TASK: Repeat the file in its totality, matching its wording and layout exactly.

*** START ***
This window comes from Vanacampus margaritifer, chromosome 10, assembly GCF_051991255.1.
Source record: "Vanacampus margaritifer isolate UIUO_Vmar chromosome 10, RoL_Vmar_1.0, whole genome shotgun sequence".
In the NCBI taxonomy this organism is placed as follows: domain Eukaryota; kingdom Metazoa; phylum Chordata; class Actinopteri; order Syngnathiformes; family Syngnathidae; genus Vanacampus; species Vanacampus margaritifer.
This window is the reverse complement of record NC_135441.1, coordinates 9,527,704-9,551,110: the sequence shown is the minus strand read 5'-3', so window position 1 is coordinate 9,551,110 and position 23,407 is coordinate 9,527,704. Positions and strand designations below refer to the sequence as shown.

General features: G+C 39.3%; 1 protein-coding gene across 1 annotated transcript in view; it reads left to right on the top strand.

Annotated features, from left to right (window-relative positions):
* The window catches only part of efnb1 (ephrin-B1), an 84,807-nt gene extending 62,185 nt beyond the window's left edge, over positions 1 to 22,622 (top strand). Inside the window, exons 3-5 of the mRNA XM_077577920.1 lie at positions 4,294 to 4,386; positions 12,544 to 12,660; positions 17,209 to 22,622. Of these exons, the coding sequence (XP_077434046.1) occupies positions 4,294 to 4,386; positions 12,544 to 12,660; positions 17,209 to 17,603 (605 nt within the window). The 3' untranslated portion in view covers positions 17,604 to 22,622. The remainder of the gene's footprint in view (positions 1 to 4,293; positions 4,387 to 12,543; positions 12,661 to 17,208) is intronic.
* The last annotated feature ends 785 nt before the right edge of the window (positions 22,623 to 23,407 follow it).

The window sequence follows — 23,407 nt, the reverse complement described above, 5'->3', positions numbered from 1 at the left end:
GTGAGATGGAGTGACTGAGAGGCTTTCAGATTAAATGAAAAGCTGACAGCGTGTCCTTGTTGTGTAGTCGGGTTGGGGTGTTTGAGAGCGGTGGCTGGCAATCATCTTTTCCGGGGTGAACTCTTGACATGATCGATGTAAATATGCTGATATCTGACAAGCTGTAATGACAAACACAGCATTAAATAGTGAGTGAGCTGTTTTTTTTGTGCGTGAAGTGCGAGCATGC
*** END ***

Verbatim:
This window comes from Vanacampus margaritifer, chromosome 10, assembly GCF_051991255.1.
Source record: "Vanacampus margaritifer isolate UIUO_Vmar chromosome 10, RoL_Vmar_1.0, whole genome shotgun sequence".
In the NCBI taxonomy this organism is placed as follows: domain Eukaryota; kingdom Metazoa; phylum Chordata; class Actinopteri; order Syngnathiformes; family Syngnathidae; genus Vanacampus; species Vanacampus margaritifer.
This window is the reverse complement of record NC_135441.1, coordinates 9,527,704-9,551,110: the sequence shown is the minus strand read 5'-3', so window position 1 is coordinate 9,551,110 and position 23,407 is coordinate 9,527,704. Positions and strand designations below refer to the sequence as shown.

General features: G+C 39.3%; 1 protein-coding gene across 1 annotated transcript in view; it reads left to right on the top strand.

Annotated features, from left to right (window-relative positions):
* The window catches only part of efnb1 (ephrin-B1), an 84,807-nt gene extending 62,185 nt beyond the window's left edge, over positions 1 to 22,622 (top strand). Inside the window, exons 3-5 of the mRNA XM_077577920.1 lie at positions 4,294 to 4,386; positions 12,544 to 12,660; positions 17,209 to 22,622. Of these exons, the coding sequence (XP_077434046.1) occupies positions 4,294 to 4,386; positions 12,544 to 12,660; positions 17,209 to 17,603 (605 nt within the window). The 3' untranslated portion in view covers positions 17,604 to 22,622. The remainder of the gene's footprint in view (positions 1 to 4,293; positions 4,387 to 12,543; positions 12,661 to 17,208) is intronic.
* The last annotated feature ends 785 nt before the right edge of the window (positions 22,623 to 23,407 follow it).

The window sequence follows — 23,407 nt, the reverse complement described above, 5'->3', positions numbered from 1 at the left end:
GTGAGATGGAGTGACTGAGAGGCTTTCAGATTAAATGAAAAGCTGACAGCGTGTCCTTGTTGTGTAGTCGGGTTGGGGTGTTTGAGAGCGGTGGCTGGCAATCATCTTTTCCGGGGTGAACTCTTGACATGATCGATGTAAATATGCTGATATCTGACAAGCTGTAATGACAAACACAGCATTAAATAGTGAGTGAGCTGTTTTTTTTGTGCGTGAAGTGCGAGCATGC